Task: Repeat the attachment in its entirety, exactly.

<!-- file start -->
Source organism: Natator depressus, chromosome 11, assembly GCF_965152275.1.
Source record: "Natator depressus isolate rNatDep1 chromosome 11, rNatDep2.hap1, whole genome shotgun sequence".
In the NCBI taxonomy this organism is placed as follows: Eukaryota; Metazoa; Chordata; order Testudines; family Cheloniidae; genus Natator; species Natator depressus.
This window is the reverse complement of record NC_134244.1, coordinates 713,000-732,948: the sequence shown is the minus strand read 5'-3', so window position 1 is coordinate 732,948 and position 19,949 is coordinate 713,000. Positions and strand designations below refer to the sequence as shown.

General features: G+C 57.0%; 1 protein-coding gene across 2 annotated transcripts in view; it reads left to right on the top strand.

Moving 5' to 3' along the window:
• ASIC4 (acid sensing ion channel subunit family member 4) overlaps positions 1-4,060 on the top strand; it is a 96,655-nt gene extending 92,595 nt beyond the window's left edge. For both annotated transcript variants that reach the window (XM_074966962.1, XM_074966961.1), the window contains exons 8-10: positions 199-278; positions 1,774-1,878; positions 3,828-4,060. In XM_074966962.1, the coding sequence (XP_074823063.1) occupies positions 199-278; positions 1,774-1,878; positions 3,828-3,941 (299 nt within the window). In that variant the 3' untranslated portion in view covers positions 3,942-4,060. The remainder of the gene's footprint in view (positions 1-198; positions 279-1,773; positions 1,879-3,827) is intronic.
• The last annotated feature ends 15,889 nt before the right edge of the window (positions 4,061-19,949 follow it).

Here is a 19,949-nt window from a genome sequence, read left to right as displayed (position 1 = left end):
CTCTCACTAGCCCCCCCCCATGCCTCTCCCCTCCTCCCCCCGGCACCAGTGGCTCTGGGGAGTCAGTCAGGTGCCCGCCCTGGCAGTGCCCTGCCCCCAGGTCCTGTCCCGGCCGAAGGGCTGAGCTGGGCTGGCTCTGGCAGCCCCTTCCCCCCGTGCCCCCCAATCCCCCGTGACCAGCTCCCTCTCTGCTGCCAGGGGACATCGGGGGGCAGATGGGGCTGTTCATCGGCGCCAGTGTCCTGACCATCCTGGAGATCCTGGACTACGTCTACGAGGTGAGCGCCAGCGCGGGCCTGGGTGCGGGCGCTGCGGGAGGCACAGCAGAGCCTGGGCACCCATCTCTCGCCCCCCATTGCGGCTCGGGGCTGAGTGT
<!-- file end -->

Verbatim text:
Source organism: Natator depressus, chromosome 11, assembly GCF_965152275.1.
Source record: "Natator depressus isolate rNatDep1 chromosome 11, rNatDep2.hap1, whole genome shotgun sequence".
In the NCBI taxonomy this organism is placed as follows: Eukaryota; Metazoa; Chordata; order Testudines; family Cheloniidae; genus Natator; species Natator depressus.
This window is the reverse complement of record NC_134244.1, coordinates 713,000-732,948: the sequence shown is the minus strand read 5'-3', so window position 1 is coordinate 732,948 and position 19,949 is coordinate 713,000. Positions and strand designations below refer to the sequence as shown.

General features: G+C 57.0%; 1 protein-coding gene across 2 annotated transcripts in view; it reads left to right on the top strand.

Moving 5' to 3' along the window:
• ASIC4 (acid sensing ion channel subunit family member 4) overlaps positions 1-4,060 on the top strand; it is a 96,655-nt gene extending 92,595 nt beyond the window's left edge. For both annotated transcript variants that reach the window (XM_074966962.1, XM_074966961.1), the window contains exons 8-10: positions 199-278; positions 1,774-1,878; positions 3,828-4,060. In XM_074966962.1, the coding sequence (XP_074823063.1) occupies positions 199-278; positions 1,774-1,878; positions 3,828-3,941 (299 nt within the window). In that variant the 3' untranslated portion in view covers positions 3,942-4,060. The remainder of the gene's footprint in view (positions 1-198; positions 279-1,773; positions 1,879-3,827) is intronic.
• The last annotated feature ends 15,889 nt before the right edge of the window (positions 4,061-19,949 follow it).

Here is a 19,949-nt window from a genome sequence, read left to right as displayed (position 1 = left end):
CTCTCACTAGCCCCCCCCCATGCCTCTCCCCTCCTCCCCCCGGCACCAGTGGCTCTGGGGAGTCAGTCAGGTGCCCGCCCTGGCAGTGCCCTGCCCCCAGGTCCTGTCCCGGCCGAAGGGCTGAGCTGGGCTGGCTCTGGCAGCCCCTTCCCCCCGTGCCCCCCAATCCCCCGTGACCAGCTCCCTCTCTGCTGCCAGGGGACATCGGGGGGCAGATGGGGCTGTTCATCGGCGCCAGTGTCCTGACCATCCTGGAGATCCTGGACTACGTCTACGAGGTGAGCGCCAGCGCGGGCCTGGGTGCGGGCGCTGCGGGAGGCACAGCAGAGCCTGGGCACCCATCTCTCGCCCCCCATTGCGGCTCGGGGCTGAGTGT